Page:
De-escalation therapy among bacteraemic patients with community-acquired pneumonia.

Published

Journal Article

There is no evidence supporting the use of de-escalation therapy (DET) among patients with community-acquired pneumonia (CAP). We assessed the outcomes associated with DET among bacteraemic CAP patients. We performed a secondary analysis of the Community-Acquired Pneumonia Organization database, which contains data on 660 bacteraemic patients hospitalized because of CAP in 35 countries (2001-2013). Exclusion criteria were death within 72 h from admission and an inappropriate empirical antibiotic regimen. DET was defined as changing an appropriate empirical broad-spectrum regimen to a narrower-spectrum regimen according to culture results within 7 days from hospital admission. Two study groups were identified: patients whose antibiotic therapy was de-escalated (the DET group), and patients whose antibiotic therapy was not de-escalated (the N-DET group). The primary study outcome was 30-day mortality. Two hundred and sixty-one bacteraemic CAP patients were included. Gram-positive bacteria were responsible for 88.1% of the cases (Streptococcus pneumoniae, 75.9%). Gram-negative bacteria were responsible for for 7.3% of the cases. DET was performed in 165 patients (63.2%). The N-DET group was characterized by a more severe presentation at admission. After adjustment for confounders, DET was not associated with an increased risk of 30-day mortality. DET seems to be safe among bacteraemic patients with CAP. Randomized clinical trials are warranted to further explore these findings.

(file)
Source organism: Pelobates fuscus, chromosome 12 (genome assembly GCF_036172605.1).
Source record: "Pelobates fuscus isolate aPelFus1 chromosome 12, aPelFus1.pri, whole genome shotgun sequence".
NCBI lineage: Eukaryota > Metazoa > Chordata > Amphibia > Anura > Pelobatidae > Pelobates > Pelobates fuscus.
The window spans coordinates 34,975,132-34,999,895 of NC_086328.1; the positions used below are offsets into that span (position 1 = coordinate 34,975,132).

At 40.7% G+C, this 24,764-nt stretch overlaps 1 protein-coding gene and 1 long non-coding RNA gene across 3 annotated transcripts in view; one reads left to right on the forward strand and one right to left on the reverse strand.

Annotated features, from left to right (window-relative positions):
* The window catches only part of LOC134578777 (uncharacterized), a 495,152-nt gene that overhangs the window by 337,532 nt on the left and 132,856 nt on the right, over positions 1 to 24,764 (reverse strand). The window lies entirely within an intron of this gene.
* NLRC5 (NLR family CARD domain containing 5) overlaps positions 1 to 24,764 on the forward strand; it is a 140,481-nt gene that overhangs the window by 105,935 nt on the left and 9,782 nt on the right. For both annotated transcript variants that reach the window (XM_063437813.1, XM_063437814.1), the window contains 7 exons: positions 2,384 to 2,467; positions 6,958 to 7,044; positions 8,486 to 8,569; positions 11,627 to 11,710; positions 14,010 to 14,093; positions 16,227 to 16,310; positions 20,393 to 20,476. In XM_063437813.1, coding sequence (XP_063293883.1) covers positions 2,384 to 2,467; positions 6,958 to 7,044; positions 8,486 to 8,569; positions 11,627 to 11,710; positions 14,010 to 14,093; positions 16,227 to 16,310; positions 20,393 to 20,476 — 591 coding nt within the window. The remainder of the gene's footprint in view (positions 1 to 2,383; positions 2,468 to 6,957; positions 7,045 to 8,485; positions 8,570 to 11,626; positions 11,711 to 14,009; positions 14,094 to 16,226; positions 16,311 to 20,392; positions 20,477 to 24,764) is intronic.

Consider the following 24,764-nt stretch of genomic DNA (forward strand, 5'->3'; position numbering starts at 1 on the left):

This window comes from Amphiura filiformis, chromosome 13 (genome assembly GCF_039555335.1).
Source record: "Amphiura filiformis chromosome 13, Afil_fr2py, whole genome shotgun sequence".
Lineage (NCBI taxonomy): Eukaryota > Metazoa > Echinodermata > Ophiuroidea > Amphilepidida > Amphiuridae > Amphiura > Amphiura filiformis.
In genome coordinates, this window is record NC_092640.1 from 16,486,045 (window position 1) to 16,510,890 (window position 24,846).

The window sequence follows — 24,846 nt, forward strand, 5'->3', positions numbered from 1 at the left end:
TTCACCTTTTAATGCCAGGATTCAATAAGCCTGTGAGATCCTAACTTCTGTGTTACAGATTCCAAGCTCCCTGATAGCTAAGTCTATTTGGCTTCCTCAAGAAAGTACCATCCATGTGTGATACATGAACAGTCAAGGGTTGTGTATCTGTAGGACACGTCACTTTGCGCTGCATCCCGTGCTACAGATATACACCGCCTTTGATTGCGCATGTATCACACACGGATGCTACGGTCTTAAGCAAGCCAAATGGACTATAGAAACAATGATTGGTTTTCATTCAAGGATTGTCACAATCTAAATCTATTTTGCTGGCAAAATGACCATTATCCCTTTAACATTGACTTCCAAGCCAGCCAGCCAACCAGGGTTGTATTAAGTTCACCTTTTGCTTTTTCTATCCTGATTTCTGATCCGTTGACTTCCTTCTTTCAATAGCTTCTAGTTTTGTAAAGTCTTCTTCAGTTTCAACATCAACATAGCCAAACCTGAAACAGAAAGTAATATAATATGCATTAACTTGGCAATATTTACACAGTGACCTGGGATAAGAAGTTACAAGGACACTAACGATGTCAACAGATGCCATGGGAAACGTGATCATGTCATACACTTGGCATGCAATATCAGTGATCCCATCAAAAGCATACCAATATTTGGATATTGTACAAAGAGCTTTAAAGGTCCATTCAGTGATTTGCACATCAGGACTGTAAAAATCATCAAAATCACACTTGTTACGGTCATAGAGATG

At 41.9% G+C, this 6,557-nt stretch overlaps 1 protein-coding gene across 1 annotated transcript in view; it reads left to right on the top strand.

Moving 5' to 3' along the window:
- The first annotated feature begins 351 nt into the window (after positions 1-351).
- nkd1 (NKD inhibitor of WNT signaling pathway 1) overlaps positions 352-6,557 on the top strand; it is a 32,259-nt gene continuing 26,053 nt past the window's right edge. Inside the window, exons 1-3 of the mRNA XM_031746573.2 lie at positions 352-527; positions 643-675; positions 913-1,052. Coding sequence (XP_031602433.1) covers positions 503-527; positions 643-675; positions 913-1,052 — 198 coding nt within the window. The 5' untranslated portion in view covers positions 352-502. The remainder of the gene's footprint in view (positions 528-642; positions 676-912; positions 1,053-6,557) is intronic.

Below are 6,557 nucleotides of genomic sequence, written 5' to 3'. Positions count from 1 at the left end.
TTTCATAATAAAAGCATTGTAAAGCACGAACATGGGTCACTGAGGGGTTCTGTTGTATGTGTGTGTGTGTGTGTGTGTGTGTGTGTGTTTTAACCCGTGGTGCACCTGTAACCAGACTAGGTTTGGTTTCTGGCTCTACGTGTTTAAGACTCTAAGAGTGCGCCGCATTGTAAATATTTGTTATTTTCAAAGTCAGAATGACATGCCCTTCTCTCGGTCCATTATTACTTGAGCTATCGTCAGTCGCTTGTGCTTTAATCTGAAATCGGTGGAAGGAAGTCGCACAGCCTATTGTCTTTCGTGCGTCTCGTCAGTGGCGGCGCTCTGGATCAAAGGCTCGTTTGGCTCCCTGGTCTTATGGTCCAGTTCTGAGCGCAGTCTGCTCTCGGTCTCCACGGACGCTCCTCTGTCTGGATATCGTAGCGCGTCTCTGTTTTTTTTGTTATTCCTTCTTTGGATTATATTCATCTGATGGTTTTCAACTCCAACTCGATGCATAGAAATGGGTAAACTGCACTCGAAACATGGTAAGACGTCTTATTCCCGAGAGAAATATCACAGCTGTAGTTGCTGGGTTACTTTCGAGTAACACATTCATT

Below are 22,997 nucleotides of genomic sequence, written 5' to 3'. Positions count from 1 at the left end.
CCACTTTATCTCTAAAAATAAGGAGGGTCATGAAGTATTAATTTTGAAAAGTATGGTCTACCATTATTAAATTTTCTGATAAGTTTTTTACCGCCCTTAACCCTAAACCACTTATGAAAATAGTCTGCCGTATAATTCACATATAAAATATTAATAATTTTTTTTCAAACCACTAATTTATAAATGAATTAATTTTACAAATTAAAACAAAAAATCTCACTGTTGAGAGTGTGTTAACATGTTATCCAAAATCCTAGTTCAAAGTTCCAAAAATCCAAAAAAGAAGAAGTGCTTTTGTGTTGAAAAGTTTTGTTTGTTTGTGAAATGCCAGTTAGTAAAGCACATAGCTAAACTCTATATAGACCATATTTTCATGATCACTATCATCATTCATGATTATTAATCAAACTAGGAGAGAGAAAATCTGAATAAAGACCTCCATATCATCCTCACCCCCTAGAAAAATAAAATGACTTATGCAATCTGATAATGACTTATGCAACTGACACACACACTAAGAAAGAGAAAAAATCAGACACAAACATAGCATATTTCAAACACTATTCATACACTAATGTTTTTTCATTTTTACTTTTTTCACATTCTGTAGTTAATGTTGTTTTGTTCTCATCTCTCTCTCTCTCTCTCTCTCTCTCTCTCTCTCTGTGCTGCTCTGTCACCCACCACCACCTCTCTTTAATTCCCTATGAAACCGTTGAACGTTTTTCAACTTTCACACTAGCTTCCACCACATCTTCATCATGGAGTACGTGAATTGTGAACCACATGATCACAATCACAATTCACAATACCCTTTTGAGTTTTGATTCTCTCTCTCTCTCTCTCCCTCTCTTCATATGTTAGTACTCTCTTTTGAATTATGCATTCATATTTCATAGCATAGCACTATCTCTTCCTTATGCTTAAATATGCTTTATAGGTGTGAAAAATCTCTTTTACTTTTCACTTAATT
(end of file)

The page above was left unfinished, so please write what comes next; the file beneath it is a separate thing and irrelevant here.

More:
Full Text

Duke Authors

Cited Authors

  • Carugati, M; Franzetti, F; Wiemken, T; Kelley, RR; Peyrani, P; Blasi, F; Ramirez, J; Aliberti, S

Published Date

  • October 2015

Published In

Volume / Issue

  • 21 / 10

Start / End Page

  • 936.e11 - 936.e18

PubMed ID

  • 26115864

Pubmed Central ID

  • 26115864

Electronic International Standard Serial Number (EISSN)

  • 1469-0691

Digital Object Identifier (DOI)

  • 10.1016/j.cmi.2015.06.015

Language

  • eng

Conference Location

  • England